One of John Boyne's favourite books.
Following Homer Wells as he grows up in an orphanage and finds himself learning the skills of cider making. Another gem from the pen of one the quirkiest and heartfelt authors of our time.
May 2010 Guest Editor John Boyne on John Irving...
My favourite contemporary novelist. When I read The Cider House Rules at the age of 16, I became absolutely convinced that I wanted to be a writer. Irving combines humour and tragedy with an extraordinary ambition to recreate decades of a character’s life in each of his books.
The Cider House Rules by John Irving
Set among the apple orchards of rural Maine, it is a peverse world in which Homer Wells' odyssey begins. As the oldest unadopted offspring at St Cloud's orphanage, he learns about the skills which, one way or another, help young and not-so-young women, from Wilbur Larch, the orphanage's founder -- a man of rare compassion and an addiction to ether.Dr Larch loves all his orphans, especically Homer Wells. It is Homer's story we follow, from his early apprenticeship in the orphanage surgery, to his adult life running a cider-making factory and his strange relationship with the wife of his closest friend.
The Cider House Rules is difficult to define and impossible not to admire Daily Telegraph John Irving has been compared with Kurt Vonnegut and J. D. Salinger but is arguably more inventive than either. Wry, laconic, he sketches his characters with an economy that springs from a feeling for words and mastery over his craft. This superbly original book is one to be read and remembered The Times Funnier than Garp...it's an irresistibly readable yarn spun by a master's voice Time Out Like the rest of Irving's fiction, it is often disconcerting, but always exciting and provoking Observer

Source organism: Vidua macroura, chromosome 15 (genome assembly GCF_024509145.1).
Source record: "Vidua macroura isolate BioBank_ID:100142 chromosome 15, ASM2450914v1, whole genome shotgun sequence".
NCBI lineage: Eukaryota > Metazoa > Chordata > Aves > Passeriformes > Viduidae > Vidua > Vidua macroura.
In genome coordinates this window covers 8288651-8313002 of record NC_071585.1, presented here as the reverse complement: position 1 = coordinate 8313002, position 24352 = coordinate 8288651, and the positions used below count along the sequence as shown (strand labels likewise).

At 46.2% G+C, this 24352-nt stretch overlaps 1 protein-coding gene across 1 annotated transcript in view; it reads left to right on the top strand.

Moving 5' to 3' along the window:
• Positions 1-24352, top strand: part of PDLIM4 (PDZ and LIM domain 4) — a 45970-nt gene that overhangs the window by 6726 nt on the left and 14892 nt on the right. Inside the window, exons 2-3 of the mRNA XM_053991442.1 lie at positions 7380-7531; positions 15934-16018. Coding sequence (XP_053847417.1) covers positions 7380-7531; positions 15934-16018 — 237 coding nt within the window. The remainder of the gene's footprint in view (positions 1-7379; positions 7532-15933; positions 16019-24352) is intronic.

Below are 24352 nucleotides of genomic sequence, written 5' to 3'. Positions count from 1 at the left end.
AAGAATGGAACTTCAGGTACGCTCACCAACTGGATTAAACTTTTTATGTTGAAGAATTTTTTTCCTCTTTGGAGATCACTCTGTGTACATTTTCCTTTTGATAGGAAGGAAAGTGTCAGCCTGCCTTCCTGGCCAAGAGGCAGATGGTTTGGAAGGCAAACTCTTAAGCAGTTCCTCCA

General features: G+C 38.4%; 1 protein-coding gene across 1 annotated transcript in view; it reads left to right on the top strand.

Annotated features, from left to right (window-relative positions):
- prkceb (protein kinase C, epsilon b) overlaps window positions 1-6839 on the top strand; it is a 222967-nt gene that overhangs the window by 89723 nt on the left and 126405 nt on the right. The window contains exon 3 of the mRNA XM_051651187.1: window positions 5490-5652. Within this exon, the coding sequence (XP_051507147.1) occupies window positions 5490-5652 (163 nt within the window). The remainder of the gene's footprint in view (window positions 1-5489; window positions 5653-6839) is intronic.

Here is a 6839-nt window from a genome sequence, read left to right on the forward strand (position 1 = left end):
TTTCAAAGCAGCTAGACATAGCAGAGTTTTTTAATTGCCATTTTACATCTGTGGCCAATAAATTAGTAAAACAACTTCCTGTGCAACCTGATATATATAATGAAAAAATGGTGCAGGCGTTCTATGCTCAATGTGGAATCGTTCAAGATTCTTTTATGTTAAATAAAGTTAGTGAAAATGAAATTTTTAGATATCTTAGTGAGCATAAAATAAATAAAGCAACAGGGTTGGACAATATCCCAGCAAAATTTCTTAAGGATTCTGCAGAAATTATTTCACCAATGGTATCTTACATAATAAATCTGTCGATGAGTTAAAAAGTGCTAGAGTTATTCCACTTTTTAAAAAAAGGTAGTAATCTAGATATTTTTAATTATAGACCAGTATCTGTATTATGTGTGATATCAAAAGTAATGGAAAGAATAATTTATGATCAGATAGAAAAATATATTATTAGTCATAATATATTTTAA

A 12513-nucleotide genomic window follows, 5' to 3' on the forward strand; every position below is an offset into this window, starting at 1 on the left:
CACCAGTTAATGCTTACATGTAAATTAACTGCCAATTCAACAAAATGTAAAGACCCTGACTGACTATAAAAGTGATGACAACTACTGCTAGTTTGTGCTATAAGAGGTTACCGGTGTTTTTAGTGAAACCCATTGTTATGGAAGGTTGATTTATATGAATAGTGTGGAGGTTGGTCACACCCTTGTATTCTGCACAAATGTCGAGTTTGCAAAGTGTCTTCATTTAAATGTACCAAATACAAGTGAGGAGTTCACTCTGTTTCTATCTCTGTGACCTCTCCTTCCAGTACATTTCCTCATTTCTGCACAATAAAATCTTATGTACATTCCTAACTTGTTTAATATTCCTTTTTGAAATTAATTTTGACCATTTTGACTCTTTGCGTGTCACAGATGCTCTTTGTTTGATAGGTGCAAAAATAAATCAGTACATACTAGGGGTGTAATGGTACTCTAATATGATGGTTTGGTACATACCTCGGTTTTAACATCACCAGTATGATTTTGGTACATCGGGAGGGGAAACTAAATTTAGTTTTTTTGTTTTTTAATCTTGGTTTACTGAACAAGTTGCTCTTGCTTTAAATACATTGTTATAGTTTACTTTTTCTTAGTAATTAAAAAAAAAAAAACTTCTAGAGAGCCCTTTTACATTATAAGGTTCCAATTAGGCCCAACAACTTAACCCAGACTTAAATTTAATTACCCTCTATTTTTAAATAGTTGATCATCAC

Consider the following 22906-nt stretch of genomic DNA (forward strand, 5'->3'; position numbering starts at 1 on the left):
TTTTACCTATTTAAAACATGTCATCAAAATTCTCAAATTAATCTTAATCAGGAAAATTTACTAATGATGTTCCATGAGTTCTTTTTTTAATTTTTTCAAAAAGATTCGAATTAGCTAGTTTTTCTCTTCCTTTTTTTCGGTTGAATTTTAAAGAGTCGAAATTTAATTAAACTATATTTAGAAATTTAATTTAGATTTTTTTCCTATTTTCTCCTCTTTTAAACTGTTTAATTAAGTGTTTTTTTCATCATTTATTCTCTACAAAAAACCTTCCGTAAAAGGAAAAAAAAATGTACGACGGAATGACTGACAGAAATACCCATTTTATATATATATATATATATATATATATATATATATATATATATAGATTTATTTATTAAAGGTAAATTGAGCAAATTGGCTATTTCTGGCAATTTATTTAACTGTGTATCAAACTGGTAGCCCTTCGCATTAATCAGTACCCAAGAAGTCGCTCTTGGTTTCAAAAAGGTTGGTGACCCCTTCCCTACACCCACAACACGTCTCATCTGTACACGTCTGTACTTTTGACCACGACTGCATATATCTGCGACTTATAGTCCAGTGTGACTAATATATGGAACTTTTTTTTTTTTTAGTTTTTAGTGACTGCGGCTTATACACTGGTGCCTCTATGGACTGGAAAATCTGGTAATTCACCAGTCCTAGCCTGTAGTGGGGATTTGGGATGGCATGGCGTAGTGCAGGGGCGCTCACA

About the Author
John Irving was born in Exeter, New Hampshire, in 1942, and he once admitted that he was a 'grim' child. Although he excelled in English at school and knew by the time he graduated that he wanted to write novels, it was not until he met a young Southern novelist named John Yount, at the University of New Hampshire, that he received encouragement. 'It was so simple,' he remembers. 'Yount was the first person to point out that anything I did except writing was going to be vaguely unsatisfying.'
In 1963, Irving enrolled at the Institute of European Studies in Vienna, and he later worked as a university lecturer. His first novel, Setting Free the Bears, about a plot to release all the animals from the Vienna Zoo, was followed by The Water-Method Man, a comic tale of a man with a urinary complaint, and The 158-Pound Marriage, which exposes the complications of spouse-swapping. Irving achieved international recognition with The World According to Garp, which he hoped would 'cause a few smiles among the tough-minded and break a few softer hearts'.
The Hotel New Hampshire is a startlingly original family saga, and The Cider House Rules is the story of Doctor Wilbur Larch - saint, obstetrician, founder of an orphanage, ether addict and abortionist - and of his favourite orphan, Homer Wells, who is never adopted. A Prayer for Owen Meany features the most unforgettable character Irving has yet created. A Son of the Circus is an extraordinary evocation of modern day India. John Irving's latest and most ambitious novel is A Widow for One Year.
A collection of John Irving’s shorter writing, Trying to Save Piggy Sneed, was published in 1993. Irving has also written the screenplays for The Cider House Rules and A Son of the Circus, and wrote about his experiences in the world of movies in his memoir My Movie Business.
Irving has had a life-long passion for wrestling, and he plays a wrestling referee in the film of The World According to Garp. In his memoir, The Imaginary Girlfriend, John Irving writes about his life as a wrestler, a novelist and as a wrestling coach. He now writes full-time, has three children and lives in Vermont and Toronto.
More books by this author
Author 'Like for Like' recommendation